The next extinction on the national forests
Based on this year’s winter survey, the federally endangered South Selkirk mountain caribou herd may be down to three individuals – all females. That would not be good for continued viability of the species on national forest lands. We can try to blame Canada for what’s happened to this cross-boundary herd, but, “The mountain caribou have struggled as old growth forests have been thinned by logging and other industrial activities, George said. With thinner forests the caribou have become more susceptible to predation.” There has been a lot of that on the Idaho Panhandle and Colville national forests over the years, though maybe not recently. However, as recently as 2007, the Forest Service lost a lawsuit brought because of their failure to protect caribou from snowmobiles.
It would be hard to say that national forest management has had nothing to do with their current status. Mark Hebblewhite, a Canadian wildlife biologist at the University of Montana and a science adviser to the Canadian government put it this way:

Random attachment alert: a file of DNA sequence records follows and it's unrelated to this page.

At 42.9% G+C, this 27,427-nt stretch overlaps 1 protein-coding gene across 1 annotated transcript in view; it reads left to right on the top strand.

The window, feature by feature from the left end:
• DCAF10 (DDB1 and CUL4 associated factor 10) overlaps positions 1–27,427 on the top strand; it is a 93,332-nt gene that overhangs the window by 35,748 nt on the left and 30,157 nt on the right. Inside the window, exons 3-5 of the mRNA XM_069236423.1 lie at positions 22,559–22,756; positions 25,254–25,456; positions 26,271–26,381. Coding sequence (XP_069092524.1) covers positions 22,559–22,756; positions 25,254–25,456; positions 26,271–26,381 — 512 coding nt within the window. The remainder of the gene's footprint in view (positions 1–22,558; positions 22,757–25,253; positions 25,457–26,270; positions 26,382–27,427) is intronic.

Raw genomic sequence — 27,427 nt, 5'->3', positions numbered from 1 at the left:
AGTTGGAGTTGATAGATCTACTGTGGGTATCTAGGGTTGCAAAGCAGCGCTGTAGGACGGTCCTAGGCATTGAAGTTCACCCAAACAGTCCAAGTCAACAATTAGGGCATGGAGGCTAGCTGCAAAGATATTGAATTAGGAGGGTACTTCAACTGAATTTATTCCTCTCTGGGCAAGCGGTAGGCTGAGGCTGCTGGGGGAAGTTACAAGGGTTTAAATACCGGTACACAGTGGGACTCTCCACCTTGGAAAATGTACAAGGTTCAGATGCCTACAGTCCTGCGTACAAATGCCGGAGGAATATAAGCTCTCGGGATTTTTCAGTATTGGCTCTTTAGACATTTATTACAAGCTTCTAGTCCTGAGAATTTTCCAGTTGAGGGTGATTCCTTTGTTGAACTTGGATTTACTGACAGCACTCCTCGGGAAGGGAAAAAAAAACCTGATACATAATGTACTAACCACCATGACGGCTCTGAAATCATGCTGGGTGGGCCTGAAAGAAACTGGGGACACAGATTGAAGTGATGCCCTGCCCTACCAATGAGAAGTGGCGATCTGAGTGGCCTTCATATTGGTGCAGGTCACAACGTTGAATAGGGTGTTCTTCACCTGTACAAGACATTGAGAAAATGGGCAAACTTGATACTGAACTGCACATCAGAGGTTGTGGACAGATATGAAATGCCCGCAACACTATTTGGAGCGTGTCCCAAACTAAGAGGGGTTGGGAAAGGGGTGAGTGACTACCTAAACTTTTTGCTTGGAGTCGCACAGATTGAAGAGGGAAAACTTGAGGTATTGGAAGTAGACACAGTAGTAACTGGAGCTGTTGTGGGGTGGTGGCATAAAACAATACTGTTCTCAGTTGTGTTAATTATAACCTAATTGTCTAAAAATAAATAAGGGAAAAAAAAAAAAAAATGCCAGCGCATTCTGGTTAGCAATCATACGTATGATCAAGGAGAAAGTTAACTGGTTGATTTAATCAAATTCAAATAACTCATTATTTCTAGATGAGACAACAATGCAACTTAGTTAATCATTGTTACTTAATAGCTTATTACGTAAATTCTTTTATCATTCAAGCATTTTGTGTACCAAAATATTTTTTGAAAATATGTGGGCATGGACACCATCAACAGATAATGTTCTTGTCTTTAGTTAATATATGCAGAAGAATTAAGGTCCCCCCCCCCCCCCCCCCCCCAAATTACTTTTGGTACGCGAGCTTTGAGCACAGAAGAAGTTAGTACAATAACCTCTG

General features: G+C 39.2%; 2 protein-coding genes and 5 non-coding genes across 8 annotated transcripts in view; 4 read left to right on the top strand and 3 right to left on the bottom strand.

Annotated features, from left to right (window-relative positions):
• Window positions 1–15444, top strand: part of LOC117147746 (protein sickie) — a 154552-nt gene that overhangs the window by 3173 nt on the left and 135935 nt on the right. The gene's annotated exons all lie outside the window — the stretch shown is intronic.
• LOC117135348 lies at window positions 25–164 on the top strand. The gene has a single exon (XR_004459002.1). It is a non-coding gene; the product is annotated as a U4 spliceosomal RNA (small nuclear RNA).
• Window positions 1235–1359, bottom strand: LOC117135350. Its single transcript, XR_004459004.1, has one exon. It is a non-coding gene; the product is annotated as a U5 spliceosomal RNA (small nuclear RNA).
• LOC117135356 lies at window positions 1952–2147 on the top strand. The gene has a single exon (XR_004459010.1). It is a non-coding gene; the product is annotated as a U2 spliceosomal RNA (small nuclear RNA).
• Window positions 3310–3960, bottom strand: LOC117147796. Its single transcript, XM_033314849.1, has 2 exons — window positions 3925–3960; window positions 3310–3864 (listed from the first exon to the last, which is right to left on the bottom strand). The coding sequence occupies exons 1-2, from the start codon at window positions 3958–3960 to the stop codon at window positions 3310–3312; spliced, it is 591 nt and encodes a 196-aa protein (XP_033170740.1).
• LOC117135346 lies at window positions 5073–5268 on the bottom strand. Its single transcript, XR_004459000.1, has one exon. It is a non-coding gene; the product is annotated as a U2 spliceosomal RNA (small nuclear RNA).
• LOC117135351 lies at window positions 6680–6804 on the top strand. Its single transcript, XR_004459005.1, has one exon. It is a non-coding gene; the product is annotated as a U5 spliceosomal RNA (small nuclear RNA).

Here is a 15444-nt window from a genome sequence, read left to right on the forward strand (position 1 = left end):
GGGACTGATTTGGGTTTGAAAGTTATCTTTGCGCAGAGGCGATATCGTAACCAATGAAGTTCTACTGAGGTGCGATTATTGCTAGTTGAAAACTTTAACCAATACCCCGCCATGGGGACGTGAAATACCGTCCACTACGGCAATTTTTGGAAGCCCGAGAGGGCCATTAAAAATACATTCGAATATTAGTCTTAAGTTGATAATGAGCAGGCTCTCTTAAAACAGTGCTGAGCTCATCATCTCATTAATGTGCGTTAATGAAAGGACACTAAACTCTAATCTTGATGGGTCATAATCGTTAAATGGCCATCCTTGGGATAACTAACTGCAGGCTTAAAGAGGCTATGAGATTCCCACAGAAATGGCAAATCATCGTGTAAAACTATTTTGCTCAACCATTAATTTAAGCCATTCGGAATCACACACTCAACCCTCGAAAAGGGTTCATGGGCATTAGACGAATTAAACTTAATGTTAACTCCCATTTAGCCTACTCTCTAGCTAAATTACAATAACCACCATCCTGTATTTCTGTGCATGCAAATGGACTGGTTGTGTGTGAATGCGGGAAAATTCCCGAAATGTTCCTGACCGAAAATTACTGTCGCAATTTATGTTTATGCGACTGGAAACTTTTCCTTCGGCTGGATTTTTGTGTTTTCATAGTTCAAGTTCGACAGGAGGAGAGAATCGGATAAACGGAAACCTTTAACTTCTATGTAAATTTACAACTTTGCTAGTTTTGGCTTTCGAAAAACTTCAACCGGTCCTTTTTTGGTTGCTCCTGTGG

“It’s game over … The functional loss of this herd is the legacy of decades of government mismanagement across caribou range. It is completely unsurprising. Bad things happen to small populations.”
Meanwhile, north of the border, the boreal woodland caribou may become Canada’s spotted owl, as conflicts with logging are driving it towards extinction. A letter from the Alberta government to Ottawa said “now is not the time to impede” an economic recovery currently underway in Alberta. Maybe when there are three females left.
via A New Century of Forest Planning https://ift.tt/YeNBM9